We have a recent commentary on this subject that some might appreciate: “Easter Bunny or Eostre Hare” by Roger Meyer.  Also, I express essentially the same principle concerning observing Christmas in several past posts (the most recent were, I think, “Christmas and God’s Opinion” and “Why I don’t keep Christmas, stated briefly”).

There is certainly much more that could be said.  We could speak of ancient Polycarp and Anicetus, of Polycrates and Victor, and of how the churches of the East strove to maintain the Christian keeping of Passover and the Days of Unleavened Bread and the teachings of the apostles (as Polycrates wrote, concerning the apostles Philip and John and others who “always observed the day when the people put away the leaven”) versus the corruption of Rome and those who wished to introduce blends of Christian doctrine with heathen practice.  The history of it all is fascinating reading, to be sure.

But history isn’t Scripture.  And it is the Bible and the word of Jesus Christ that compels me not to keep Easter.  My human mind comes up with lots of reasons to ignore the scriptures and to discount the scriptures (Jeremiah 17:9 has a lot to say about that), but every argument I have ever heard–whether from others or my own imagination–is always rooted fundamentally in human reasoning that, ultimately, contradicts God’s Word. And I am told that “the weapons of our warfare are not carnal but mighty in God for pulling down strongholds, casting down arguments and every high thing that exalts itself against the knowledge of God, bringing every thought into captivity to the obedience of Christ” (2 Cor. 10:4-5).  I cannot honor Christ by disobeying Him.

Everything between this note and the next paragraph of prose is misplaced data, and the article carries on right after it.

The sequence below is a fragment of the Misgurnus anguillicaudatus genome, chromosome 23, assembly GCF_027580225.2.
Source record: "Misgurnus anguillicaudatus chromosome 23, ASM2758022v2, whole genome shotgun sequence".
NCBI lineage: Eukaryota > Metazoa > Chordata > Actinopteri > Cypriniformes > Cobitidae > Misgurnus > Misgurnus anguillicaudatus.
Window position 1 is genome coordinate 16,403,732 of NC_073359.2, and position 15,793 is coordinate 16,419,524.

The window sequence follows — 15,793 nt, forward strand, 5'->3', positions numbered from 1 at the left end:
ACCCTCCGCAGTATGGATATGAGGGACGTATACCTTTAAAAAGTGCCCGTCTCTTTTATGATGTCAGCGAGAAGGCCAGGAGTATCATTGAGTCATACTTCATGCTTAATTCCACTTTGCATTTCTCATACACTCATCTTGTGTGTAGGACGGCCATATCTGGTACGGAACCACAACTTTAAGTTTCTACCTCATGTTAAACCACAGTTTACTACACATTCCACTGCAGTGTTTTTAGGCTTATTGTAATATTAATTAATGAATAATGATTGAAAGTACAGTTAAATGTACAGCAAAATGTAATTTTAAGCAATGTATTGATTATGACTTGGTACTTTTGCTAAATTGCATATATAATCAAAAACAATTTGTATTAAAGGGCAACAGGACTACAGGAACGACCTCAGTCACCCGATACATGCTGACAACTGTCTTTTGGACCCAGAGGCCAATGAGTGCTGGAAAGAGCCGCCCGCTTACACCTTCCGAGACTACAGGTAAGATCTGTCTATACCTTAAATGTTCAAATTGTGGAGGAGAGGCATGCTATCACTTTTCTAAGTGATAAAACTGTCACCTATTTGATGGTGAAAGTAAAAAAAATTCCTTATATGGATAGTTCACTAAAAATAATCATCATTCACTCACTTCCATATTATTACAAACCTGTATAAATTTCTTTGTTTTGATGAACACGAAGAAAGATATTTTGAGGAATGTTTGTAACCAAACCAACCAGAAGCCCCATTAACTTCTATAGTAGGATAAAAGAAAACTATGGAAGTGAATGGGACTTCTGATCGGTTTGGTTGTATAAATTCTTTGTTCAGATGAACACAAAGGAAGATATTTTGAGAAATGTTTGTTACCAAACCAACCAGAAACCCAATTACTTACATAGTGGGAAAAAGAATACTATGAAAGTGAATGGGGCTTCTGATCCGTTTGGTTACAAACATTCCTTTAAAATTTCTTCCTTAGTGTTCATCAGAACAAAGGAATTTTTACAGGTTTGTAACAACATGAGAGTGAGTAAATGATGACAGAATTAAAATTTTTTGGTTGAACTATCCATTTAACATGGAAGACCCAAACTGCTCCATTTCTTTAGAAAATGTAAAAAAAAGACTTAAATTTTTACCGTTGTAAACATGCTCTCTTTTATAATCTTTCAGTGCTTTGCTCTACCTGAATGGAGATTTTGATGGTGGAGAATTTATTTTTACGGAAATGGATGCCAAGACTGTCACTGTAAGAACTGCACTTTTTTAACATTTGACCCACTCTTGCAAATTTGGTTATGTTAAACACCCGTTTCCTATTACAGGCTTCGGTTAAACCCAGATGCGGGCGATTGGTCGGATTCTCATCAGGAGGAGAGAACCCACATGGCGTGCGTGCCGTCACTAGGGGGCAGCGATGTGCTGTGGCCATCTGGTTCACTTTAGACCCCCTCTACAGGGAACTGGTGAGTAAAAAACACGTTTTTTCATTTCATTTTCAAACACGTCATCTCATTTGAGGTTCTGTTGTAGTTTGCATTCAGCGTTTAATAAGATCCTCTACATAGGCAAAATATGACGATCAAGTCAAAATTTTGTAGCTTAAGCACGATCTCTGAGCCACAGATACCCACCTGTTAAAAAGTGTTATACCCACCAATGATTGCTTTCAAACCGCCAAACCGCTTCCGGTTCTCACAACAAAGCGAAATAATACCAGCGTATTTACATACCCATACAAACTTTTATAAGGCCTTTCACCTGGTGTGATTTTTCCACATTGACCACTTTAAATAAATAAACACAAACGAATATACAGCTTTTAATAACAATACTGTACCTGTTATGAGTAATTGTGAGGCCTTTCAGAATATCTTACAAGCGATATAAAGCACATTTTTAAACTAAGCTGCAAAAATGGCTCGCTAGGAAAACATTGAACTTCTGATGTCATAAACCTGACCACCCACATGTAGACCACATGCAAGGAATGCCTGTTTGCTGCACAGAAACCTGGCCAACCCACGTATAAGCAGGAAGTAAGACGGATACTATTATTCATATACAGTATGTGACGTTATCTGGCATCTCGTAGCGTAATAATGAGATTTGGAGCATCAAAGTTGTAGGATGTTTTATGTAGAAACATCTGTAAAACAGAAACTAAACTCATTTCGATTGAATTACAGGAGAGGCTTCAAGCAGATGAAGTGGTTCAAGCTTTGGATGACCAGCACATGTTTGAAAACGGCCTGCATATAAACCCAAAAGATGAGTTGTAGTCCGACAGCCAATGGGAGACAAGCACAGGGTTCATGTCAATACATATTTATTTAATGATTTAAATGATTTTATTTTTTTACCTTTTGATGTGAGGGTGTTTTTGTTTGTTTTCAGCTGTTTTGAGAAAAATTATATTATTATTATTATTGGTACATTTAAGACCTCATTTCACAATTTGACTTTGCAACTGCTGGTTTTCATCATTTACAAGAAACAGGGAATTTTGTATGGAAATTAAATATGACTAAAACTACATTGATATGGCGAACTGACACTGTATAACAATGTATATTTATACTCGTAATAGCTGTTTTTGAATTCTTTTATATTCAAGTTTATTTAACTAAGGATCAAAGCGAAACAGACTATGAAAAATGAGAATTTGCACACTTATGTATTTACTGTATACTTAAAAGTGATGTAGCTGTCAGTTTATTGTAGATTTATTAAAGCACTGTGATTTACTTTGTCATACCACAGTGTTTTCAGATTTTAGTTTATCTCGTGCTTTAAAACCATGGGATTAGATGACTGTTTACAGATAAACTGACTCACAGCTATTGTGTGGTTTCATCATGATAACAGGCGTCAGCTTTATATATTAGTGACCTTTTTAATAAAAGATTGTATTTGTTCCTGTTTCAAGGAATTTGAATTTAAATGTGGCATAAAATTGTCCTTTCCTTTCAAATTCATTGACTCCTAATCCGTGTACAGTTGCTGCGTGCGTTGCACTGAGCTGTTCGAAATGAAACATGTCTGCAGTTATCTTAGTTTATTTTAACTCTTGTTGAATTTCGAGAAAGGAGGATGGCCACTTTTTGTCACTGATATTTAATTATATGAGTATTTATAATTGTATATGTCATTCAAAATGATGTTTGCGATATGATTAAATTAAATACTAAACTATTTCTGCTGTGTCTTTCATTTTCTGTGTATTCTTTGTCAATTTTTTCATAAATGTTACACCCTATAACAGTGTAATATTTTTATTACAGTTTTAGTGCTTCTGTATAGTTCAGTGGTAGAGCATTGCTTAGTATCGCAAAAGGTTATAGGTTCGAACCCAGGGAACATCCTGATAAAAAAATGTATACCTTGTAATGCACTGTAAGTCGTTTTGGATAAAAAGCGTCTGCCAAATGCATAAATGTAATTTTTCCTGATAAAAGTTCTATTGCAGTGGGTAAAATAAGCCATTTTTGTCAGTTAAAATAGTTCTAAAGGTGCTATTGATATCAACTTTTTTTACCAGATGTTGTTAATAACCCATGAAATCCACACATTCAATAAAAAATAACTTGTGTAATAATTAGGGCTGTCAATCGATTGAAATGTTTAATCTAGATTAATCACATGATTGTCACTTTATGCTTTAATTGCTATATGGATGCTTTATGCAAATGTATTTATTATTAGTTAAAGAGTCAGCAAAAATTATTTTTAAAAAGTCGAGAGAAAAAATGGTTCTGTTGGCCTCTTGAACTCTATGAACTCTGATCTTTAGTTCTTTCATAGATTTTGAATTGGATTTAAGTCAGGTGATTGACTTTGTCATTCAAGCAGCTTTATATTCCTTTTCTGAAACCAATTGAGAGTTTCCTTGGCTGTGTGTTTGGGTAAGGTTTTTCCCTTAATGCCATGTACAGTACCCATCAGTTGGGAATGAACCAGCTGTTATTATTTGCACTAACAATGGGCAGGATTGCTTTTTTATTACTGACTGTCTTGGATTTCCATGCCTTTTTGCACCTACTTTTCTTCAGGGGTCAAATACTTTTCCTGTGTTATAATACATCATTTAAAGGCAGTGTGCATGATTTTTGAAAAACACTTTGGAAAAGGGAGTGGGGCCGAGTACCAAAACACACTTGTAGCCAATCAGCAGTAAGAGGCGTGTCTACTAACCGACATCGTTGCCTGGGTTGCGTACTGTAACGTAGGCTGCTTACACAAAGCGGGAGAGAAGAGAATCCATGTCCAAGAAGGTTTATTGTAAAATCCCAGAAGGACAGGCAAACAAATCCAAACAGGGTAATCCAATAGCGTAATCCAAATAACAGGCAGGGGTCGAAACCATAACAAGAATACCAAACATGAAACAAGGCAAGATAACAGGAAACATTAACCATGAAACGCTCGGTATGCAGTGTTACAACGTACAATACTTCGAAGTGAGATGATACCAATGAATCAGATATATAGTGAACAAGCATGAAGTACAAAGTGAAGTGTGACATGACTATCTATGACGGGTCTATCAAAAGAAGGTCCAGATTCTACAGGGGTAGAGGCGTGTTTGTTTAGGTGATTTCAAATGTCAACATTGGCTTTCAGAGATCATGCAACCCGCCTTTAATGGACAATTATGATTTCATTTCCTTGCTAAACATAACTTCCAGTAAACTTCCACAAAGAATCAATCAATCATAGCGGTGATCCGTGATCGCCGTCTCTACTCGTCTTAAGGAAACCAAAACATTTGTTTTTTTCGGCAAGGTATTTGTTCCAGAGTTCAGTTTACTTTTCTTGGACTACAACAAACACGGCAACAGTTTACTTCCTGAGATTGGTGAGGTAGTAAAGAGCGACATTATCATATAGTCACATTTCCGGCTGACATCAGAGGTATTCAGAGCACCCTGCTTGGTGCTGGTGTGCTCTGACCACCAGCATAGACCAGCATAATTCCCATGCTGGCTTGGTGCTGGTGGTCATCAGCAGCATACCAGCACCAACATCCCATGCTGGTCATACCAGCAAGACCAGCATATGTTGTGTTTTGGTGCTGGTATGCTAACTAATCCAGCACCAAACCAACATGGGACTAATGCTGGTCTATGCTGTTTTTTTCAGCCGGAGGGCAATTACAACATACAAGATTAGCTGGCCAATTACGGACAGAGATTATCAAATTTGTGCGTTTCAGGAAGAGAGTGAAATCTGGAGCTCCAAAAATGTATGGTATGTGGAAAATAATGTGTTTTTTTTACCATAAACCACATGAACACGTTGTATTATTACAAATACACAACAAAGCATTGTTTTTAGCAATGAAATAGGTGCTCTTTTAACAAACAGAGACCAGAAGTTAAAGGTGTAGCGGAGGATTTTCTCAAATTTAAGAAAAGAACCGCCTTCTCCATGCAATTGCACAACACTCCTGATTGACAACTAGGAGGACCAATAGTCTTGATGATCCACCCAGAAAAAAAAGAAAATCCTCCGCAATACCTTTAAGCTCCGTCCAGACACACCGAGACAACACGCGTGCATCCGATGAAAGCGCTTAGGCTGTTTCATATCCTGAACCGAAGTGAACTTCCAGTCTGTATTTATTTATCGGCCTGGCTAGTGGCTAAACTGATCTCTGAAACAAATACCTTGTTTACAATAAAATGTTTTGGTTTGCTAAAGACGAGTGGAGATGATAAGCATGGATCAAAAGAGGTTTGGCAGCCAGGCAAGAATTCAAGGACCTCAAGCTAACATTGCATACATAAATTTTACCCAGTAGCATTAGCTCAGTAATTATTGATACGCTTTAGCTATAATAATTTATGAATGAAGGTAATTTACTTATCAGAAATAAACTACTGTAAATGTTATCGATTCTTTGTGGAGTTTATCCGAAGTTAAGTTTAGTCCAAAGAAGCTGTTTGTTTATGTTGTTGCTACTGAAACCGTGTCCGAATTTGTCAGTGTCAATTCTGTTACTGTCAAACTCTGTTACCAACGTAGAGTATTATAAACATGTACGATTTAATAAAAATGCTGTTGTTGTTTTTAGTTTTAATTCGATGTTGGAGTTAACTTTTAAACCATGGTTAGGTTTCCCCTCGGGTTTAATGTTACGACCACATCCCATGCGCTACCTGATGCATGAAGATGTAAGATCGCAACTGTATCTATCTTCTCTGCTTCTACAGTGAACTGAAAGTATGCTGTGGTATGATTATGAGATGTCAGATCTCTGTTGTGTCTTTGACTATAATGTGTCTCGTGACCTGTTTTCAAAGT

So, it may seem contradictory given popular “Christian” culture and practices, but I see no alternative.  I do passionately believe in the risen Christ.  Therefore, I cannot keep Easter.